A Guide to Eating Fish Safely

Fishing with Wesley HutchingsWith nearly 30 years of experience in the automotive industry, Wesley Hutchings currently serves as the vice president of purchasing at Fort Lauderdale-based Hutchings Automotive Products, SA LLP. In his free time, Wesley Hutchings likes to explore different cuisines and foods. Wes Hutchings especially enjoys eating fresh fish.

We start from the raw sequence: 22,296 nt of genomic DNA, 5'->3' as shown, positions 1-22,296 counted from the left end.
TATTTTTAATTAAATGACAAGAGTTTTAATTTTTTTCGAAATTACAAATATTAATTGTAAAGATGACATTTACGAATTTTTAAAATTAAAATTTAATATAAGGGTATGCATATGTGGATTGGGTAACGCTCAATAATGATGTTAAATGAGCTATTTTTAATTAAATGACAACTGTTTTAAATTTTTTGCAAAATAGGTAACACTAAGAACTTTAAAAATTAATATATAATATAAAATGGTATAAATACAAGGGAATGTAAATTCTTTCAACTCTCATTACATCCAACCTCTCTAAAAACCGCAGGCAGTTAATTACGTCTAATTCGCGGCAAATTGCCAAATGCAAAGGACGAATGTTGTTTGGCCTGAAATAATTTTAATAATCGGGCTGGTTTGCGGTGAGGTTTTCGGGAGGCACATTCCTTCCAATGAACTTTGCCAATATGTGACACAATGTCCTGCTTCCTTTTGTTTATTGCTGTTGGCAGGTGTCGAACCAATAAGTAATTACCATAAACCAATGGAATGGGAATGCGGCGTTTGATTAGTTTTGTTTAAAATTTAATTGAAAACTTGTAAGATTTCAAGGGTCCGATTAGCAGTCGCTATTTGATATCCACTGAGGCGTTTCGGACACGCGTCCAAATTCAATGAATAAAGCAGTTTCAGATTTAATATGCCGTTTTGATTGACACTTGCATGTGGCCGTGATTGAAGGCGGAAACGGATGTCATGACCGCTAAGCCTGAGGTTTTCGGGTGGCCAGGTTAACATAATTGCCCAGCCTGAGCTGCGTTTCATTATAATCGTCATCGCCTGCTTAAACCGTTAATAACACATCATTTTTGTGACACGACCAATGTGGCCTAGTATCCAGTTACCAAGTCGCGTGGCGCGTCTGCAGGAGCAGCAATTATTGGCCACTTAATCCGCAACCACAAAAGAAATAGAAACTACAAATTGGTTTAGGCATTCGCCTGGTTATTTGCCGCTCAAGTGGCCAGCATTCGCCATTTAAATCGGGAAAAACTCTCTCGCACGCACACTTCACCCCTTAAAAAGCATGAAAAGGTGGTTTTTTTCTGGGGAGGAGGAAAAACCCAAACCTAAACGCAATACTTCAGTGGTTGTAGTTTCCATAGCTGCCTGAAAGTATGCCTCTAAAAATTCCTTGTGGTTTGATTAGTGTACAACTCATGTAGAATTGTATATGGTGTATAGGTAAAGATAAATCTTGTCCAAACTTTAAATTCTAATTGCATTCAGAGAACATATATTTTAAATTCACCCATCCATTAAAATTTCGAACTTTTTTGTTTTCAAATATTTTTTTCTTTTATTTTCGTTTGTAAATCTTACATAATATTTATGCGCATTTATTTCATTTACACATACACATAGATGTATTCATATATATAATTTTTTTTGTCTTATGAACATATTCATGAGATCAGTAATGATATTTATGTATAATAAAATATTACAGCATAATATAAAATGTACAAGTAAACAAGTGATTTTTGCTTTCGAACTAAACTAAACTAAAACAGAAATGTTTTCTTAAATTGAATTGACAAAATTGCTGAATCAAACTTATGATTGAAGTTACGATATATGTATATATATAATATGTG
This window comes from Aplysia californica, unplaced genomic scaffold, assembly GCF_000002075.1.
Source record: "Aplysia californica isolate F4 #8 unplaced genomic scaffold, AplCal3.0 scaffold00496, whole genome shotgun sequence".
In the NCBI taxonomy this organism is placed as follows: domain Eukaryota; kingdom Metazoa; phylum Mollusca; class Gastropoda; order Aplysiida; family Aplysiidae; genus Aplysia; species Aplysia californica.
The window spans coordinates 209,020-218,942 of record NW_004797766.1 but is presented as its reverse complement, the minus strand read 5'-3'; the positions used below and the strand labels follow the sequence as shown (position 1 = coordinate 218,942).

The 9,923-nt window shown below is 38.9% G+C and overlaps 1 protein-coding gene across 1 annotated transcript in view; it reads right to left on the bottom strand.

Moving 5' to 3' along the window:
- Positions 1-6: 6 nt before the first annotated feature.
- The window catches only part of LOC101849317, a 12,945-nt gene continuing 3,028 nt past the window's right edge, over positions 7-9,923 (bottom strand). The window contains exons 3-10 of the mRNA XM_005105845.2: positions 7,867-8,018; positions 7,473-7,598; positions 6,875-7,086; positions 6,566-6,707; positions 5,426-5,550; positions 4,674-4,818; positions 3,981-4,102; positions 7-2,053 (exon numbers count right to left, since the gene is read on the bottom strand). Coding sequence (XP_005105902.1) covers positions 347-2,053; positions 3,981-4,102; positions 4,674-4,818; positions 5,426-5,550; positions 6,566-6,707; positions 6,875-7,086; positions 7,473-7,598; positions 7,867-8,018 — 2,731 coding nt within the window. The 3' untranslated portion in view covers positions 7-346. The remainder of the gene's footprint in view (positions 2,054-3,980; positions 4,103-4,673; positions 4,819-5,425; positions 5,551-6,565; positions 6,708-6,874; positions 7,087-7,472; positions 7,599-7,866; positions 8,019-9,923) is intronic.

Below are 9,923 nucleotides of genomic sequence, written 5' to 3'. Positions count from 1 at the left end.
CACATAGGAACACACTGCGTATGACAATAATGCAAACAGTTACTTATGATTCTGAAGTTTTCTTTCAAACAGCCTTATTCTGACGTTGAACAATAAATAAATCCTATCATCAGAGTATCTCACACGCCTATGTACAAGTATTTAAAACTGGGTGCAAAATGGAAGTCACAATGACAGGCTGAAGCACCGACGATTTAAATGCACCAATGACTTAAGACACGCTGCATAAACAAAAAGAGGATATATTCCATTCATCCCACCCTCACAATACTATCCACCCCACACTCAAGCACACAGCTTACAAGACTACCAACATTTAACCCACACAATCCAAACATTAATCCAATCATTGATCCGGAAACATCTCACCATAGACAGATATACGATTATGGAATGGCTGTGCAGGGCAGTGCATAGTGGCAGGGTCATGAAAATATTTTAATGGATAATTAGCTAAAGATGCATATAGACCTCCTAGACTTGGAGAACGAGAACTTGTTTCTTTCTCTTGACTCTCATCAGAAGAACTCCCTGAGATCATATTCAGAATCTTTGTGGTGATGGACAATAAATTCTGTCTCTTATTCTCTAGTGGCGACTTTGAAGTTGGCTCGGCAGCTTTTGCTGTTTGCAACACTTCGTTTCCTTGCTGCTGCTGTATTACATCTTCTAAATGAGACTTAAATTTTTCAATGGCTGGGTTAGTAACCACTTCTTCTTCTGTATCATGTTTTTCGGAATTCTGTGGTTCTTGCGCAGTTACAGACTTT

Fish and seafood are enjoyed all over the world, but consumers do not often think about the health and environmental impacts of their choices. As a rule of thumb, the Food and Water Watch recommends that Americans ask themselves a few important questions before buying or consuming seafood. First, is the product caught or farmed locally? How is it caught or farmed, and is it associated with any contaminants? In general, it is better to eat local fish rather than fish shipped from faraway locations. It is also better to eat wild rather than farmed fish, and to avoid fish that are associated with mercury, antibiotics, and PCBs. Imported shrimp are often heavily contaminated as they are farmed in areas associated with high chemical use and environmental destruction. If farmed fish must be consumed, it is better to purchase fish that have been farmed in the United States in low- or no-output recirculating systems. When dining out at seafood restaurants, diners can ask to sample local and sustainable fish.

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